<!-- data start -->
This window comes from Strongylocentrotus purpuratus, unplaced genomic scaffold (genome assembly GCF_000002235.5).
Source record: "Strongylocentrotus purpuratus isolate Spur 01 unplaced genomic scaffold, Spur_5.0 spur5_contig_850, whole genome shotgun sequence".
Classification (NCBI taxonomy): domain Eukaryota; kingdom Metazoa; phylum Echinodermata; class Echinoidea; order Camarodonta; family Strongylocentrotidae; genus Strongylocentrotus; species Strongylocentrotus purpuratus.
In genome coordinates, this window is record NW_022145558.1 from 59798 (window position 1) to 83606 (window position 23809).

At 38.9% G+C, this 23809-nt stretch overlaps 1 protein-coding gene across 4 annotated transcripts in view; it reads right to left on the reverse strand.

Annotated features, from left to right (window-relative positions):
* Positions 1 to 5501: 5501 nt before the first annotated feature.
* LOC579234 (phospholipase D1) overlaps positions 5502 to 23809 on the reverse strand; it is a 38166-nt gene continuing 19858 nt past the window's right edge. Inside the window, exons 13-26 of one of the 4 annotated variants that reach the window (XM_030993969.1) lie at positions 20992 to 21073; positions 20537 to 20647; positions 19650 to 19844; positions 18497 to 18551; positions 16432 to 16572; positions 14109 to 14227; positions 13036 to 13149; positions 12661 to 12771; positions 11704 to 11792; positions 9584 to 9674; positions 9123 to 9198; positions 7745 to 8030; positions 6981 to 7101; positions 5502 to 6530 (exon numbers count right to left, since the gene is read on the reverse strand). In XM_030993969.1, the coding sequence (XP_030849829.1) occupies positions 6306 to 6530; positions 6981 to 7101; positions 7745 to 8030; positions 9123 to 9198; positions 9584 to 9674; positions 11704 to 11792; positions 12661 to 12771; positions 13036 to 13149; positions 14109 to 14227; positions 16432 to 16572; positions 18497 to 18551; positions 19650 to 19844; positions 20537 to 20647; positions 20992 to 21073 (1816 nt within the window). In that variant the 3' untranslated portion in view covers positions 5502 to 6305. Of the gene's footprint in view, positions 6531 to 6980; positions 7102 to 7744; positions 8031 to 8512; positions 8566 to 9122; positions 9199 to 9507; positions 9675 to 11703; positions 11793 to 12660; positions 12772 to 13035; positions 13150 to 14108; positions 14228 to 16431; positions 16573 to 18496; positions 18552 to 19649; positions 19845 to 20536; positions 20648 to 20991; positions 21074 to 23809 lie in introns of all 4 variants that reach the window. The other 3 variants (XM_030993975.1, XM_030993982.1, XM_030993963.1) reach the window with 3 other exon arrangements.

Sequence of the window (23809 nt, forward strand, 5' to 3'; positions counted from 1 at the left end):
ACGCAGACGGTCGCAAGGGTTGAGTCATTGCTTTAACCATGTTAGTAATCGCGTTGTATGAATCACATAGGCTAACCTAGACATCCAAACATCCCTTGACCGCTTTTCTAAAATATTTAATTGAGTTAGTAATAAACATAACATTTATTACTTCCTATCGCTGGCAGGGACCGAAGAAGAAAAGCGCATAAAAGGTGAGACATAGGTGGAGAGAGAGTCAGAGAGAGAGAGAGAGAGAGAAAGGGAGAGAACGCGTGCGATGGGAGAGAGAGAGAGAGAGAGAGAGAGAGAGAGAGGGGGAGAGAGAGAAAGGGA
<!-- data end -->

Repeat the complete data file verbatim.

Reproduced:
This window comes from Strongylocentrotus purpuratus, unplaced genomic scaffold (genome assembly GCF_000002235.5).
Source record: "Strongylocentrotus purpuratus isolate Spur 01 unplaced genomic scaffold, Spur_5.0 spur5_contig_850, whole genome shotgun sequence".
Classification (NCBI taxonomy): domain Eukaryota; kingdom Metazoa; phylum Echinodermata; class Echinoidea; order Camarodonta; family Strongylocentrotidae; genus Strongylocentrotus; species Strongylocentrotus purpuratus.
In genome coordinates, this window is record NW_022145558.1 from 59798 (window position 1) to 83606 (window position 23809).

At 38.9% G+C, this 23809-nt stretch overlaps 1 protein-coding gene across 4 annotated transcripts in view; it reads right to left on the reverse strand.

Annotated features, from left to right (window-relative positions):
* Positions 1 to 5501: 5501 nt before the first annotated feature.
* LOC579234 (phospholipase D1) overlaps positions 5502 to 23809 on the reverse strand; it is a 38166-nt gene continuing 19858 nt past the window's right edge. Inside the window, exons 13-26 of one of the 4 annotated variants that reach the window (XM_030993969.1) lie at positions 20992 to 21073; positions 20537 to 20647; positions 19650 to 19844; positions 18497 to 18551; positions 16432 to 16572; positions 14109 to 14227; positions 13036 to 13149; positions 12661 to 12771; positions 11704 to 11792; positions 9584 to 9674; positions 9123 to 9198; positions 7745 to 8030; positions 6981 to 7101; positions 5502 to 6530 (exon numbers count right to left, since the gene is read on the reverse strand). In XM_030993969.1, the coding sequence (XP_030849829.1) occupies positions 6306 to 6530; positions 6981 to 7101; positions 7745 to 8030; positions 9123 to 9198; positions 9584 to 9674; positions 11704 to 11792; positions 12661 to 12771; positions 13036 to 13149; positions 14109 to 14227; positions 16432 to 16572; positions 18497 to 18551; positions 19650 to 19844; positions 20537 to 20647; positions 20992 to 21073 (1816 nt within the window). In that variant the 3' untranslated portion in view covers positions 5502 to 6305. Of the gene's footprint in view, positions 6531 to 6980; positions 7102 to 7744; positions 8031 to 8512; positions 8566 to 9122; positions 9199 to 9507; positions 9675 to 11703; positions 11793 to 12660; positions 12772 to 13035; positions 13150 to 14108; positions 14228 to 16431; positions 16573 to 18496; positions 18552 to 19649; positions 19845 to 20536; positions 20648 to 20991; positions 21074 to 23809 lie in introns of all 4 variants that reach the window. The other 3 variants (XM_030993975.1, XM_030993982.1, XM_030993963.1) reach the window with 3 other exon arrangements.

Sequence of the window (23809 nt, forward strand, 5' to 3'; positions counted from 1 at the left end):
ACGCAGACGGTCGCAAGGGTTGAGTCATTGCTTTAACCATGTTAGTAATCGCGTTGTATGAATCACATAGGCTAACCTAGACATCCAAACATCCCTTGACCGCTTTTCTAAAATATTTAATTGAGTTAGTAATAAACATAACATTTATTACTTCCTATCGCTGGCAGGGACCGAAGAAGAAAAGCGCATAAAAGGTGAGACATAGGTGGAGAGAGAGTCAGAGAGAGAGAGAGAGAGAGAAAGGGAGAGAACGCGTGCGATGGGAGAGAGAGAGAGAGAGAGAGAGAGAGAGAGAGGGGGAGAGAGAGAAAGGGA